EXPERT COMMENT: Lockdown, quarantine and self-isolation: how different COVID restrictions affect our mental health
In an article written for The Conversation, Dr Tom Heffernan, Programme Leader in Psychology with Criminology, Northumbria University, explores how different COVID restrictions affect our mental health.
Sick and tired – not just a figure of speech
Large-scale study looks at tiredness and its associations with environment, genes, and mental and physical health.
EXPERT COMMENT: Always forget to keep your New Year’s resolutions? Smoking and drinking could be why
Anna-Marie Marshall, Colin Hamilton and Tom Heffernan from Department of Psychology at Northumbria University, write about the damage of excessive alcohol use and smoking on prospective memory.
EXPERT COMMENT: Smoking harms not just your physical health, but your mental health too
Tom Heffernan, Programme Leader in Psychology with Criminology, and Anna-Marie Marshall, PhD researcher and demonstrator at Northumbria University, write about smoking for The Conversation.
Participants needed for University research projects
Researchers from Northumbria University are looking for volunteers to take part in studies looking at the effects of a compound found in grapes and red wine which may boost mental functions.
All in the mind – new exhibition to uncover secrets of the brain
A new exhibition at the Life Science Centre will help us understand what’s going on inside our heads.
Herbs that can boost your mood and memory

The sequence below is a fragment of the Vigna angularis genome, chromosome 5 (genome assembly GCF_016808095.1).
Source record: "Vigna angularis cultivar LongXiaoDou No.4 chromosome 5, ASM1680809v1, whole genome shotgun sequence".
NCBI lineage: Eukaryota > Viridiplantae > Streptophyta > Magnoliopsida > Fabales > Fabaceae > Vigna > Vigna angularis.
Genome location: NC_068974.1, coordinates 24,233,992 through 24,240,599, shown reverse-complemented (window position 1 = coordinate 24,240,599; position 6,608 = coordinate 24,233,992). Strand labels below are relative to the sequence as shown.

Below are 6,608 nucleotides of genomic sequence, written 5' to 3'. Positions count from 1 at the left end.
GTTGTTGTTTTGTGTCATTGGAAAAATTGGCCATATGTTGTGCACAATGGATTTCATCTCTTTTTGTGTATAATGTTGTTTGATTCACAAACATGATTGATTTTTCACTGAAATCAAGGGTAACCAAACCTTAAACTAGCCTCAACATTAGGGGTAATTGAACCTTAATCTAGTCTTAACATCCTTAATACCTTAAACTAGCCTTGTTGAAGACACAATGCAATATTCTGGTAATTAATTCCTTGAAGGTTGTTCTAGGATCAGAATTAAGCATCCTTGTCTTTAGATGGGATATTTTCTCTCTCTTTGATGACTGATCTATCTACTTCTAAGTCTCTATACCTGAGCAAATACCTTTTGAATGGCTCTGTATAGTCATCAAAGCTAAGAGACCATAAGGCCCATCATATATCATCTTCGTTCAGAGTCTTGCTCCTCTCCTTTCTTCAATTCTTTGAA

The herbs peppermint, chamomile, rosemary and lavender have been proven to have an impact on mood and memory, with significant benefits displayed for older people, according to new research from Northumbria University.
COMMENT: Hirsutes you sir: but that beard might mean more to men than women
Tamsin Saxton, Senior Lecturer in Psychology at Northumbria, writes about beards for The Conversation.
COMMENT: Why we are secretly attracted to people who look like our parents
Tamsin Saxton, Senior Lecturer in Psychology at Northumbria, writes about attraction for The Conversation.
COMMENT: If you speak Mandarin, your brain is different
Dr Larry Taylor, Senior Lecturer, Department of Psychology, explains how new research which suggests that some languages like Mandarin require the brain to work in an entirely different way to languages such as English
Will your partner stay or stray?
Both men and women may be genetically inclined to be either promiscuous or faithful according to new research from Northumbria and Oxford Universities.